Time to Shelve Prescribed Fire
It's time for the U.S. Forest Service to shelve prescribed burning until it learns how to use it properly.
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Time to Shelve Prescribed Fire
It’s time for the U.S. Forest Service to shelve prescribed burning until it learns how to use it properly.
The meaning and application of prescribed fire has become so contorted over the last few years that it bears no resemblance to the way it was used by Forest Service foresters for decades.
My long-time friend, Steve Arno, who passed away earlier this month, taught me most of what I know about prescribed fire. He wrote several books about fire and fire management. I have all of them and they’re well documented “must reads” for anyone who wants to understand fire and its use in managed forests.
I first visited Steve’s thinning and prescribed fire research south of Missoula, Montana in 1992. The aptly named Lick Creek Demonstration/Research Forest is located in the Bitterroot National Forest, scene of the disastrous 350,000-acre Bitterroot Fire of 2000 and not far from the mouth of Blodgett Canyon, made famous by Norman Maclean in his novella, USFS 1919: The Ranger, the cook and a Hole in the Sky, one of three novellas included in his magnificent book, A River Runs Through It.
Steve’s work – and that of colleagues from the University of Montana and the Forest Service’s Missoula Fire Sciences Lab – comprise the longest running fuels treatment and restoration study in ponderosa pine in the northern Rockies.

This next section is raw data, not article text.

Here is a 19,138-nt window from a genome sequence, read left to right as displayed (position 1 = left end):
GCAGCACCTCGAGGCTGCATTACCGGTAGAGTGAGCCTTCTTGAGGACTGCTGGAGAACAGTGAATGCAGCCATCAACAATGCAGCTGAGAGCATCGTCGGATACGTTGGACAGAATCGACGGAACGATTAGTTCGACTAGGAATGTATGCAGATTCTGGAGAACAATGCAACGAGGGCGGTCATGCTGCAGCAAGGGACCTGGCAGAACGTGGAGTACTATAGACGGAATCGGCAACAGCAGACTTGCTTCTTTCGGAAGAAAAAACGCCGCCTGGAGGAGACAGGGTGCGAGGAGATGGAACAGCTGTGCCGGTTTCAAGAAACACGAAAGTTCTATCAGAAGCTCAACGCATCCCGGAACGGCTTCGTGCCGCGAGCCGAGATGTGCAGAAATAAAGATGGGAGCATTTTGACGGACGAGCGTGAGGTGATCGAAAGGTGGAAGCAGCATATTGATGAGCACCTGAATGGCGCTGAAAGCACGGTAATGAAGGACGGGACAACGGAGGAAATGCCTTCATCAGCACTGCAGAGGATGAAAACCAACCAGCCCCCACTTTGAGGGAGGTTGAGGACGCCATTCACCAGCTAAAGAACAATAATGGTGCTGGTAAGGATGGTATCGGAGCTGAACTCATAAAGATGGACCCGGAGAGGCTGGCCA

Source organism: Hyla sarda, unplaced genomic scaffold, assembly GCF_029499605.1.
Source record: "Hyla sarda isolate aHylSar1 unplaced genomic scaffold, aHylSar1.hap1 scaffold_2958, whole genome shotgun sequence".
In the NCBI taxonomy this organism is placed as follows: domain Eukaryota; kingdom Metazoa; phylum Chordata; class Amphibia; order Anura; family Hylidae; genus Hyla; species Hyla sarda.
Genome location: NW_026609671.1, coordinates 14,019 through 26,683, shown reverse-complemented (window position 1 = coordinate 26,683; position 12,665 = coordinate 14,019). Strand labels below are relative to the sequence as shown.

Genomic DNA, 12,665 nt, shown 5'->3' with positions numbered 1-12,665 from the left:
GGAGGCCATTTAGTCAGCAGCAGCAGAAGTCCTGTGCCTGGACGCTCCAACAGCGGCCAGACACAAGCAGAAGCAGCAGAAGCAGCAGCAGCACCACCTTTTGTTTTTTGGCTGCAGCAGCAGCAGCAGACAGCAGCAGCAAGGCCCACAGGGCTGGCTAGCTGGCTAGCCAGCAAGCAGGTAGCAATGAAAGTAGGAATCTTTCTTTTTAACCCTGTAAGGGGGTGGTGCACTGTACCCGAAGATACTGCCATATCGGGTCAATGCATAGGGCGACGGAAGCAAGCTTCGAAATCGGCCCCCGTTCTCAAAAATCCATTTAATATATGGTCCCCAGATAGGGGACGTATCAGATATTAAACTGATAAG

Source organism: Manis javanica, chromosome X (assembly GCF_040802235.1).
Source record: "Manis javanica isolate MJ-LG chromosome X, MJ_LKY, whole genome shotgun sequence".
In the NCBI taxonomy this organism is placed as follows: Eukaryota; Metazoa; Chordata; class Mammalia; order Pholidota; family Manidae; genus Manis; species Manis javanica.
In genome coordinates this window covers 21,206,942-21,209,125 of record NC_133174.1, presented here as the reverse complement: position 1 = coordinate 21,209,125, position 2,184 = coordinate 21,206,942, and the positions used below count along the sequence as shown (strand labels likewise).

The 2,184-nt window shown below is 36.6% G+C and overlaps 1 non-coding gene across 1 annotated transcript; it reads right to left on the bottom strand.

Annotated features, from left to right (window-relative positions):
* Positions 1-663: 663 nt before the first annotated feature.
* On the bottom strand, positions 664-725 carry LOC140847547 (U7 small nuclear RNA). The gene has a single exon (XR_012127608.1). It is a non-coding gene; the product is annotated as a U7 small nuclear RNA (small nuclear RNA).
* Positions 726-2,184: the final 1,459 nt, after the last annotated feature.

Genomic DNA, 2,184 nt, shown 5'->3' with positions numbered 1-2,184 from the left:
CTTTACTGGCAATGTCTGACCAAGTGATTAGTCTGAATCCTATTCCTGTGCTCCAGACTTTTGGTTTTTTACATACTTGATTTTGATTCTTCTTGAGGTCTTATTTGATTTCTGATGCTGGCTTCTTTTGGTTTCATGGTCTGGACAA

Lick Creek photos that show the result of the combined and proper use of thinning and prescribed fire. They bear no resemblance to today’s lunacy but look very much like what you would see if you visited a similar site on private, state, or tribal forestland.
Photo: Sharon Hood
Today’s Forest Service doesn’t use prescribed fire for its intended purpose because the political pressure from the anti-forestry mob is such that the agency is afraid to do the thinning work that it should do before it adds fire to the mix. It skips thinning and goes directly to…blowtorch forestry. The results are on display in New Mexico.
Tongue in cheek, we assembled the nearby poster – Opening Night Performance by the U.S. Fire Service – from a dramatic night photo of a hotshot crew working the Calf Canyon portion of the Hermits Peak/Calf Canyon fire last week. As of this morning, June 24, 2022 - the fire has burned 341,471 acres. Hermits Creek began as a prescribed fire that escaped its handlers on April 6. Calf Canyon erupted from a January slash burn pile that blew up on April 19.
The two fires – now one monstrosity – bear witness to the fact that years of prolonged drought have turned the Southwest into a tinder box. The Forest Service knows this - but chose to roll the dice anyway.
About two-thirds of what has burned is private, non-industrial land. In legalese, purposefully burning land without owner permission or compensation is known as a “taking.” It is going to cost the federal government a ton of money. It will also be interesting to see how “environmental justice” enters the public debate that will surely begin soon.
On May 10, Forest Service Chief, Randy Moore, issued a formal apology for the agency’s mishandling of Hermits Peak/Calf Canyon. Earlier this week the agency issued a formal report.
Has the Forest Service become the Fire Service? Pretty close. When we interviewed Frank Carroll last week – Blowtorch Forestry Part 2 – he was working on a presentation detailing Forest Service mishandling of New Mexico’s Black Fire. Since then, he has developed a slide-by-slide explanation to accompany the presentation. You can draw your own conclusions about mission drift in the U.S. Forest Service.